I think your sarcasm detector might not have been turned on :laugh:

EDIT: Just looked up what TCM actually meant. Should have actually googled it before posting :smack:
 

MossPoh

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Sure it can. Being able to win a malpractice suit or real malpractice actually occurring has absolutely nothing to do with whether or not you can sue the person. Frivolous lawsuits are standard fare in health care.
The amount that actually WIN is grossly overstated as well.

Standard good samaritan law implies that the things you do aren't out of proportion for the scene and your ability. A doctor stopping to give CPR and stop bleeding won't have anything happen to them. A dermatologist going and drilling a hole in your head to relieve pressure is a different story. Sure, they can TRY to sue you but they'd lose and have to pay a lot for it. Most lawyers aren't stupid enough to take that case.

Seriously, in the field you aren't going to be doing anything heroic. Compression, clear airway, maybe use an AED and call 911. Any normal doctor should be able to do that. Hell, any 3rd year med student can do that.
 
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jdok

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Probably EM or trauma surgery because, mentally, they're the most used to emergency situations. That said, a lot of physicians are completely useless in the field. I was an EMT for two years and got a cardiac arrest call where there was a critical care physician on scene. It was really tough for him to be useful, because having only the supplies that a BLS ambulance carries is vastly different from having an entire hospital of resources at your disposal to save someone's life. Unless they have military experience, I'd rather have an EMT/paramedic happen upon me coding in the street than any physician.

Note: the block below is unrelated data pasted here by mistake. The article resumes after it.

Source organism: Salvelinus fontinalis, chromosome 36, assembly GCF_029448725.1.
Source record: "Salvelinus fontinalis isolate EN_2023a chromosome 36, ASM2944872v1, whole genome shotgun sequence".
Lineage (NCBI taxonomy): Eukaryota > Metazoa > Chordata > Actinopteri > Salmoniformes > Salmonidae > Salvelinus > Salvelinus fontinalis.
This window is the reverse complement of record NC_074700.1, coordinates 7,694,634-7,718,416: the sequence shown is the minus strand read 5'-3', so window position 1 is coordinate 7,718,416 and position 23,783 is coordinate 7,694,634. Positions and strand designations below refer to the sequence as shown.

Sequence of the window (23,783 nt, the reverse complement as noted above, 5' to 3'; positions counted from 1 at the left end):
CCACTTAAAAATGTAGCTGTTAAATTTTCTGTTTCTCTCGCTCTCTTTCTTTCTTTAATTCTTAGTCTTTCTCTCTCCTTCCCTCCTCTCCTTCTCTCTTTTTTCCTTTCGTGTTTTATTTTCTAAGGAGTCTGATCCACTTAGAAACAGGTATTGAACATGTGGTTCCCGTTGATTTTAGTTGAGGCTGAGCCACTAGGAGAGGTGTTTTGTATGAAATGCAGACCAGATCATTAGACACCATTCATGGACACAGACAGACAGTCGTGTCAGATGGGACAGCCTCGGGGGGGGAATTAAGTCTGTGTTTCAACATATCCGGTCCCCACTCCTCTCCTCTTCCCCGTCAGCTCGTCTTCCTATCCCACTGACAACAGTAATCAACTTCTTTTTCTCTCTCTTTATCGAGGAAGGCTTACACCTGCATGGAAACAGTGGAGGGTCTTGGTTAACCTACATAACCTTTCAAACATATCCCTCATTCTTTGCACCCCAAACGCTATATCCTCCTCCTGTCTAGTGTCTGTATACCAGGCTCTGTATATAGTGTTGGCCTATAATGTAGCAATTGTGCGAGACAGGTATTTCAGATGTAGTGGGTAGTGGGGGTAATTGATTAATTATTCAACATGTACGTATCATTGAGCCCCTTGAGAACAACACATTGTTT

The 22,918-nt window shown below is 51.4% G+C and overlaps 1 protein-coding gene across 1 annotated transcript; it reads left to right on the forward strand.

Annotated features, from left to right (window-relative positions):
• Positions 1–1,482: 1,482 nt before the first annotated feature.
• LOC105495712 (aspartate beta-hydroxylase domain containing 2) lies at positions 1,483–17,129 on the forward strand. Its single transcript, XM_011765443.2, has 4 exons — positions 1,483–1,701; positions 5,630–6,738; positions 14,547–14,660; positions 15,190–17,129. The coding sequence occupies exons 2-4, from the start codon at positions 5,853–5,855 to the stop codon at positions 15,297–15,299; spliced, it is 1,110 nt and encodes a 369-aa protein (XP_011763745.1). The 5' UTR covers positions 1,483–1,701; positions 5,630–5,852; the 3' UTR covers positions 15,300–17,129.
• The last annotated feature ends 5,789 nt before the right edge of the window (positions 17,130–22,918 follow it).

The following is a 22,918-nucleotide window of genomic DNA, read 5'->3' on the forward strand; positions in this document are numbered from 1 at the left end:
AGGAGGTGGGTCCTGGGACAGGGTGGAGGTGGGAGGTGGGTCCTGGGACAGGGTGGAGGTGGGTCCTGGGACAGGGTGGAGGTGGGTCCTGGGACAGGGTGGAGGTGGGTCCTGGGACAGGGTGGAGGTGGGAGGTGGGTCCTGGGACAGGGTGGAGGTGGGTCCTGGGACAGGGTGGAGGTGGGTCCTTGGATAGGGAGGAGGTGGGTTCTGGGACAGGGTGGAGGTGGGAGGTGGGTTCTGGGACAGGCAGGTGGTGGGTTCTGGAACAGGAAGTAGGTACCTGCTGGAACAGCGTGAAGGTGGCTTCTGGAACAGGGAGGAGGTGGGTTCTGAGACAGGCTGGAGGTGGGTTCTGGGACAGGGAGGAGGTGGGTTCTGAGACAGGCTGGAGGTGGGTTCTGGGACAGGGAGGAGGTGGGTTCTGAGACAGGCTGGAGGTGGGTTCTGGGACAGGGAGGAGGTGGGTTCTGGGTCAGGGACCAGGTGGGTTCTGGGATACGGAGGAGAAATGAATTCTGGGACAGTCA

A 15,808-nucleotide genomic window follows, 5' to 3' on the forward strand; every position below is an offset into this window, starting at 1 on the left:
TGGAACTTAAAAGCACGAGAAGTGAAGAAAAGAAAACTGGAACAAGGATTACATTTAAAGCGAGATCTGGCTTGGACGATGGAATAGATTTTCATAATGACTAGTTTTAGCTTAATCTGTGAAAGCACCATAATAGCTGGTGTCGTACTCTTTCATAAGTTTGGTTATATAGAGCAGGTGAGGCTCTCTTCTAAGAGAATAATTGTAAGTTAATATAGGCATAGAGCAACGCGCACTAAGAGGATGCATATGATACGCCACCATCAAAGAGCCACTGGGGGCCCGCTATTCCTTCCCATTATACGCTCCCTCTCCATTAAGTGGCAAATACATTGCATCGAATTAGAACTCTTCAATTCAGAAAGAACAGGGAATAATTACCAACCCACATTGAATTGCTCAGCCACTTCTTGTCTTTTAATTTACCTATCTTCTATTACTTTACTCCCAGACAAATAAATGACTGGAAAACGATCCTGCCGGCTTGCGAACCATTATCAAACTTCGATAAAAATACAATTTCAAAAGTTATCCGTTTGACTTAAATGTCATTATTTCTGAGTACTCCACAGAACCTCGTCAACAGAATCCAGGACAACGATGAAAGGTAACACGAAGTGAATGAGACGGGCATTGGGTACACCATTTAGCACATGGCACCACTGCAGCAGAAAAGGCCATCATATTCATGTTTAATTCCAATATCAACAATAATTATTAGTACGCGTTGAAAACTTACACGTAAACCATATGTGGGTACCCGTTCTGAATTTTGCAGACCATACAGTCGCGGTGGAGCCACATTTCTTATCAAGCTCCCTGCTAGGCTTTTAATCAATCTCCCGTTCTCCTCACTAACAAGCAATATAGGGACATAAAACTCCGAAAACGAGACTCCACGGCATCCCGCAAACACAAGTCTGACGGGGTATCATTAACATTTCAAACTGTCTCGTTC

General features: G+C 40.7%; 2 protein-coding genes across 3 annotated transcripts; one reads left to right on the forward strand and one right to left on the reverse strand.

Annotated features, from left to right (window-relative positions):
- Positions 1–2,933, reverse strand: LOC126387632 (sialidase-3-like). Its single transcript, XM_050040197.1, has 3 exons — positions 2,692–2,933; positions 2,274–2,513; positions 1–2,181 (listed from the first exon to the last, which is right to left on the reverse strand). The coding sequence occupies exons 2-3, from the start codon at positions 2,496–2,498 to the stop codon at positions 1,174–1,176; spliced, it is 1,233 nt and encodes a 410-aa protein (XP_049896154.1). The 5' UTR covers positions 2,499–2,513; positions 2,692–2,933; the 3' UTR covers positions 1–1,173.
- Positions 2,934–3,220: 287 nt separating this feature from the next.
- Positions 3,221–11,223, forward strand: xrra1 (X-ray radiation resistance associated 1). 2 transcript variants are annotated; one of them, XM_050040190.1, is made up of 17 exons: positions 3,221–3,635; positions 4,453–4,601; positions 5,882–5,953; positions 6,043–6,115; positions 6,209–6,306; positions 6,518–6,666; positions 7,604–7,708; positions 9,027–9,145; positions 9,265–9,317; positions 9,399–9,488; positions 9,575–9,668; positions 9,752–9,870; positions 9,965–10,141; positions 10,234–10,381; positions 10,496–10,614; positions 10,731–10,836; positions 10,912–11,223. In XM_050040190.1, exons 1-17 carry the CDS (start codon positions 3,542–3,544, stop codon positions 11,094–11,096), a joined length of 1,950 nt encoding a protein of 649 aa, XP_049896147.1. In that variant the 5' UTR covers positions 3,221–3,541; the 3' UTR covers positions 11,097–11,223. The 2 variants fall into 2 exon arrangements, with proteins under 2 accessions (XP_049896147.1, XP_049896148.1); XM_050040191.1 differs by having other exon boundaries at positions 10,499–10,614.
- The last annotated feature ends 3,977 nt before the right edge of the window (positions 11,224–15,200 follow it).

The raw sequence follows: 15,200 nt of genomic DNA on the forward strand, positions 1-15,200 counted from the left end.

If neither the emt/paramedic nor the doctor had any supplies, what could the emt/paramedic do that the doctor could not?
 

zwitterion34

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In reality, aren't all physicians (MD/DO) somewhat competent when seeing a person that needs treatment (in the streets for example)?
 

orthomyxo

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I guess any doctor would do. It's not like they'd be doing a thoracotomy with a pencil in the middle of a sidewalk/restaurant/whatever. I'd like to hope that most physicians know how to do CPR.
 
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TheMightySmiter

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If neither the emt/paramedic nor the doctor had any supplies, what could the emt/paramedic do that the doctor could not?
The EMT/medic is used to working in the field with limited resources and probably will be calmer and better able to improvise treatment.